KUALA LUMPUR, March 14 — The government is taking steps to resume negotiations on the Malaysia-European Union Free Trade Agreement (MEUFTA).
Deputy Minister of International Trade and Industry Datuk Lim Ban Hong said the government is aware of the importance of the European Union as one of Malaysia’s main trading partners.
“At the latest discussions on Dec 23, 2021, both sides took note of the current issues still pending and sought to negotiate the approach and direction of this agreement.
“The decision to resume negotiations will be made carefully after taking into consideration the interests of all parties,” he said during the winding up of the debate on the motion of thanks for the Royal Address for the ministry.
The Cabinet decided to postpone the MEUFTA negotiations on Aug 14, 2019 due to a lack of understanding from both parties regarding sensitive issues such as government procurement, Bumiputera policy, intellectual property rights, geographical indications, and halal issues.
In relation to the Comprehensive and Progressive Agreement for Trans-Pacific Partnership (CPTPP), Lim said a cost-benefit analysis to identify the impact of Malaysia’s participation has been completed and will be presented to the Cabinet soon.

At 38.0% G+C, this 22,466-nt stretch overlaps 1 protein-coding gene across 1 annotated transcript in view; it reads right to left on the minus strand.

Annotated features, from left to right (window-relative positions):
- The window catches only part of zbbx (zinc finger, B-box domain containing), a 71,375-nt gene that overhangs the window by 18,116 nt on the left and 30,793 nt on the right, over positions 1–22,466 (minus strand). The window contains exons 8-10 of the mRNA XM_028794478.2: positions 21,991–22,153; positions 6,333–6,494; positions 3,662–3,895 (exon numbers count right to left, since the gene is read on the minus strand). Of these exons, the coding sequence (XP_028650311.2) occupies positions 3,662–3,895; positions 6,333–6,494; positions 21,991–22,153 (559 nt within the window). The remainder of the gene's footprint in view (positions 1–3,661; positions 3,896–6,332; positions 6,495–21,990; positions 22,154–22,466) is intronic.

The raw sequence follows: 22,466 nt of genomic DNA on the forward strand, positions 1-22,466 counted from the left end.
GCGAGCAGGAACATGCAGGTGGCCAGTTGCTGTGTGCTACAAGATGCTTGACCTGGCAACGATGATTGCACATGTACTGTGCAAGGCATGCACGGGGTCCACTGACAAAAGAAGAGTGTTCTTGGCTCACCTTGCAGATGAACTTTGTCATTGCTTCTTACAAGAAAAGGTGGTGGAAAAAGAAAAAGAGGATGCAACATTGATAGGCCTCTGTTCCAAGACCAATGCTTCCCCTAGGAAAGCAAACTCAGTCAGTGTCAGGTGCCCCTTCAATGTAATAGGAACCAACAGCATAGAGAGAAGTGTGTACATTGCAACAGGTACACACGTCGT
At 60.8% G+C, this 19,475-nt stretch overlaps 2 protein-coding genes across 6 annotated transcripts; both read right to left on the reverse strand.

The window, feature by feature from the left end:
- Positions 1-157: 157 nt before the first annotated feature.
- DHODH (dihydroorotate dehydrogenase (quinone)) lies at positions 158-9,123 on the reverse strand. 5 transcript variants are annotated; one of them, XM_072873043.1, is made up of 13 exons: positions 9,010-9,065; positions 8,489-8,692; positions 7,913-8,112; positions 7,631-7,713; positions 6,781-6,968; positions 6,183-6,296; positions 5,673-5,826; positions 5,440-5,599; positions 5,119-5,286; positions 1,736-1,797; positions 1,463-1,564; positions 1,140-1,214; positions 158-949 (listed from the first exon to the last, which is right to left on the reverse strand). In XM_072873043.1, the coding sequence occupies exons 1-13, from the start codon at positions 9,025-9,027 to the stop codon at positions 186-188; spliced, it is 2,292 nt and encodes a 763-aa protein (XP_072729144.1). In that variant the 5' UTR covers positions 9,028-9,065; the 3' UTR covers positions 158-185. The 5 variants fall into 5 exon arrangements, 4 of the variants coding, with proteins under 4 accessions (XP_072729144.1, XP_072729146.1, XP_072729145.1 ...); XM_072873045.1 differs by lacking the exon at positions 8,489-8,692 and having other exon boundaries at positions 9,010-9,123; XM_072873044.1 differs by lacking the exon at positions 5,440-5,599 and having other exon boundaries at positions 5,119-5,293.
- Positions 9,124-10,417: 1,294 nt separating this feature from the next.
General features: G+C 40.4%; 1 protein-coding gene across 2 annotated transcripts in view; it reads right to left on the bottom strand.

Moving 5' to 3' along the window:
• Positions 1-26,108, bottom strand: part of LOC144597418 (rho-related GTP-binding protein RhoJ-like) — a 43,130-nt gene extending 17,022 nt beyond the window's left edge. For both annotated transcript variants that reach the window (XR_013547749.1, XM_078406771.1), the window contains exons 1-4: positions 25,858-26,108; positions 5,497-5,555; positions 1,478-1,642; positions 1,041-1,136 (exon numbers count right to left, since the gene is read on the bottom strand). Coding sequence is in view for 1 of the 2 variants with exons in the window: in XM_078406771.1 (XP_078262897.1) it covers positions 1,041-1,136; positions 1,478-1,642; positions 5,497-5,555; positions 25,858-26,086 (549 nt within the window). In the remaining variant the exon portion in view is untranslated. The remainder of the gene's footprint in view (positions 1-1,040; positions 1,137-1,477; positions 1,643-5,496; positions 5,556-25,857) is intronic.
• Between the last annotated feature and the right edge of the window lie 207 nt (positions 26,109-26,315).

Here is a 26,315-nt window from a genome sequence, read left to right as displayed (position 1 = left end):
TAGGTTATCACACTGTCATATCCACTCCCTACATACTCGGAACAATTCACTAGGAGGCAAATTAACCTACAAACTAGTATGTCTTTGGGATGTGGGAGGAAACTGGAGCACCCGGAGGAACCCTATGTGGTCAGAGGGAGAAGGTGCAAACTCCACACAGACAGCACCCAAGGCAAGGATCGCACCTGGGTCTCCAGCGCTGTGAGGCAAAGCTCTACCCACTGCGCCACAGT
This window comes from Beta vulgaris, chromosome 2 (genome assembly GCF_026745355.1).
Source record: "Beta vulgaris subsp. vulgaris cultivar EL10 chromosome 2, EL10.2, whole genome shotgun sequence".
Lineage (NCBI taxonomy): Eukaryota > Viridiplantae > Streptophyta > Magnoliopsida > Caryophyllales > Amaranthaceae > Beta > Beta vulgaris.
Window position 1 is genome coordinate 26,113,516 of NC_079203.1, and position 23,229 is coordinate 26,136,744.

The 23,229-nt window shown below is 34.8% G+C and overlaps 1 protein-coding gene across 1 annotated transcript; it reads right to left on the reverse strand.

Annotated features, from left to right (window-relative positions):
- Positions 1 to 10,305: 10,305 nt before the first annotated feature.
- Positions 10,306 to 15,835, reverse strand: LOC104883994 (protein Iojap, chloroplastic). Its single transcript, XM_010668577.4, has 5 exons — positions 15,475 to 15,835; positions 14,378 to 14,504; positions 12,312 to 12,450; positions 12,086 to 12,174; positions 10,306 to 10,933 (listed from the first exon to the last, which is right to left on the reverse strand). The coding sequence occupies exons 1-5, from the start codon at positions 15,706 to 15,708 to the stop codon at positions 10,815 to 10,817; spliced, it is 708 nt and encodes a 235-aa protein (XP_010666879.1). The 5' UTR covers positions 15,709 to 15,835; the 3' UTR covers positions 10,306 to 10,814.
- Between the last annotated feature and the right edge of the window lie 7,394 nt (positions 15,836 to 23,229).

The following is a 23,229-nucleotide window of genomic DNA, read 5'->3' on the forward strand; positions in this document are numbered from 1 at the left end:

“This document will be uploaded on to the Ministry of International Trade and Industry (MITI) website for general reference, especially to stakeholders,” Lim added.
Malaysia and the US had agreed on November 2021 to draft a memorandum of cooperation.
The collaboration would contribute to MITI’s efforts to formulate an action plan to strengthen the supply chain of strategic products in the country, he said.
“This will also include efforts to address the risk of natural disasters or health crises that may occur in the future that could affect the production of strategic products from meeting local and international demand,” he added.
On the Russia-Ukraine conflict, he said the direct impact on Malaysia was minimal as the trade with both these countries was about 0.5 per cent of total trade.
“However, we need to look at the indirect impact on Malaysia’s trade, particularly in sectors such as electrical and electronics which contributes about 13 percent to global chips testing and packaging; this is an important process in semiconductor production.
“The continued disruption of the global chain, weak demand in Europe and regional countries involved in the semiconductor sector will have an indirect impact on our trade,” he added.